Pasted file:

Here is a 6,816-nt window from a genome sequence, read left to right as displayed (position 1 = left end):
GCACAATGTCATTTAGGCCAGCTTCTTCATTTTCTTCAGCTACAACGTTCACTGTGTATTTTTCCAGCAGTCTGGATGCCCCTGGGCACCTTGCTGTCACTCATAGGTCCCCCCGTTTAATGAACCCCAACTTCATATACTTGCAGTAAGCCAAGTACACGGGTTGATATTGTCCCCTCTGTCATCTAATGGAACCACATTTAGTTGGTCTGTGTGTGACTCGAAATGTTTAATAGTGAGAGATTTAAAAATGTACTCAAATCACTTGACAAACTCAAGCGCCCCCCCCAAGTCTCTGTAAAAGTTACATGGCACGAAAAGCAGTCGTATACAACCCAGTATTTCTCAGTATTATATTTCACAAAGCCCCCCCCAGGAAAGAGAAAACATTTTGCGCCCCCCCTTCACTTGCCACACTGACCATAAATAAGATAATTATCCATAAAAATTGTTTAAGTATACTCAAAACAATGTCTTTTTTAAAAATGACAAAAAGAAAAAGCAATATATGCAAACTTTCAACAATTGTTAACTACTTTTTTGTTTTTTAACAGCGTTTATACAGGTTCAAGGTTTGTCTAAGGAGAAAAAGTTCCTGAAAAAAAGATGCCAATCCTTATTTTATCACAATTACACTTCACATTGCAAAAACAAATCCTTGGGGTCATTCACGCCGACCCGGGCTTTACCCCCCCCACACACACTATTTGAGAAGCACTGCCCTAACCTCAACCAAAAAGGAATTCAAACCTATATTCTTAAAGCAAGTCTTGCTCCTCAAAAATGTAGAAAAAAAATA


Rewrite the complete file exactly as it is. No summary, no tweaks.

Here is a 6,816-nt window from a genome sequence, read left to right as displayed (position 1 = left end):
GCACAATGTCATTTAGGCCAGCTTCTTCATTTTCTTCAGCTACAACGTTCACTGTGTATTTTTCCAGCAGTCTGGATGCCCCTGGGCACCTTGCTGTCACTCATAGGTCCCCCCGTTTAATGAACCCCAACTTCATATACTTGCAGTAAGCCAAGTACACGGGTTGATATTGTCCCCTCTGTCATCTAATGGAACCACATTTAGTTGGTCTGTGTGTGACTCGAAATGTTTAATAGTGAGAGATTTAAAAATGTACTCAAATCACTTGACAAACTCAAGCGCCCCCCCCAAGTCTCTGTAAAAGTTACATGGCACGAAAAGCAGTCGTATACAACCCAGTATTTCTCAGTATTATATTTCACAAAGCCCCCCCCAGGAAAGAGAAAACATTTTGCGCCCCCCCTTCACTTGCCACACTGACCATAAATAAGATAATTATCCATAAAAATTGTTTAAGTATACTCAAAACAATGTCTTTTTTAAAAATGACAAAAAGAAAAAGCAATATATGCAAACTTTCAACAATTGTTAACTACTTTTTTGTTTTTTAACAGCGTTTATACAGGTTCAAGGTTTGTCTAAGGAGAAAAAGTTCCTGAAAAAAAGATGCCAATCCTTATTTTATCACAATTACACTTCACATTGCAAAAACAAATCCTTGGGGTCATTCACGCCGACCCGGGCTTTACCCCCCCCACACACACTATTTGAGAAGCACTGCCCTAACCTCAACCAAAAAGGAATTCAAACCTATATTCTTAAAGCAAGTCTTGCTCCTCAAAAATGTAGAAAAAAAATA